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September 23, 2018

Saudi embassy agrees to settle ex-worker's Sh45 million suit out of court

Abdi Mohammed, who has sued the Saudi Arabia Embassy, before justice Byram Ongayo on March 14, 2018. /COURTESY
Abdi Mohammed, who has sued the Saudi Arabia Embassy, before justice Byram Ongayo on March 14, 2018. /COURTESY

The royal Saudi Arabia Embassy has agreed to settle out of court, the dispute over the wrongful dismissal of an employee that could cost it Sh45 million.

In court on Wednesday, the embassy's lawyer told Justice Byram Ongayo that they did not dispute owing Abdi Mohammed salary arrears amounting to Sh4.9 million.

The court heard that the embassy will have issued Mohammed a cheque of Sh2.9 million by March 16.

 The parties' lawyers also agreed to meet the Saudi Arabia Ambassador on this date to discuss the claimant's overtime, transport and house allowances.

Affidavits before court state that Mohammed's lawyer Yusuf Bashir wants a declaration that his employment contract with the embassy was grossly violated and that he was under-paid.

Mohammed worked as head of research and a translator.

“I want a declaration that the respondents owes me Sh10.5 million as salary arrears from my employment as a translator," he told the court.

Form his employment as head of research, he wants Sh12.9 million.

Mohammed also says the respondents owe him severance pay, as a translator for nine years, a sum of Sh4.9 million. They also owe him transport, overtime and house allowances and he wants exemplary damages for wrongful termination and one year's pay as well.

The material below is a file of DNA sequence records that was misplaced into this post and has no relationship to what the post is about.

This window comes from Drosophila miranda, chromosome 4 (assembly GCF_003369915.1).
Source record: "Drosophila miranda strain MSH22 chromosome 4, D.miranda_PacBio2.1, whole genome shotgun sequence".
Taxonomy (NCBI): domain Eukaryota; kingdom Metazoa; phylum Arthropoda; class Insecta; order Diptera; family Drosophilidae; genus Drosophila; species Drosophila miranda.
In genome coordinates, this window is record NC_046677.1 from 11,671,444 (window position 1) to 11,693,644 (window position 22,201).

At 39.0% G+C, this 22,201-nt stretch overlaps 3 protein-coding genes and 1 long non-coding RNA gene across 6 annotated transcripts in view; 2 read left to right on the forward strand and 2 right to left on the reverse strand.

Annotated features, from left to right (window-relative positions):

The former employee filed his case in 2015, saying he had worked for the embassy for 23 years.

“I was first employed by the embassy as a translator in 1995. However, my job description was not defined in my first employment contract," he added.

He claims the circumstances under which he was dismissed were inhumane and blatantly disrespectful of laws on the relationship between employers and employees.

“The respondents' actions breached the relevant provisions of Employment Act, 2006 as they discriminated against the claimant," the affidavit states.

Mohammed said he was issued with a new contract in 1998 but that the remuneration and job description was not that of a translator but of a telephone operator.

He raised the issue with the ambassador at the time, who informed him that he would correct the anomaly and that since everyone at the embassy knew he was a translator, not a telephone operator, the situation would be sorted out.

But he says two years went by without the rectification of the matter.

Mohammed says he was later told to be patient as a promotion would come up.

In May 2000, a new contract was issued - he was promoted from translator to head of research and translation. The only issue with the contract was that the clause on remuneration was left blank and the claimant informed that the gap would be filled with the Ministry of Foreign Affairs in Saudi Arabia.

“To the claimant's dismay, when the contract books were returned to the embassy, the salary clause had been erased and a sum equivalent to his previous salary written down," his lawyer said.

"This was despite his promotion and the contract clearly stating that he was the head of research and translation."

Mohammed stated that following his termination, he did not receive his pay, allowances for accrued leave days, his service pay and benefits after more than two decades at the embassy.

He says that despite the correction that was effected on his salary in the year 2008, the embassy has failed, neglected and or refused to pay him the salary arrears.

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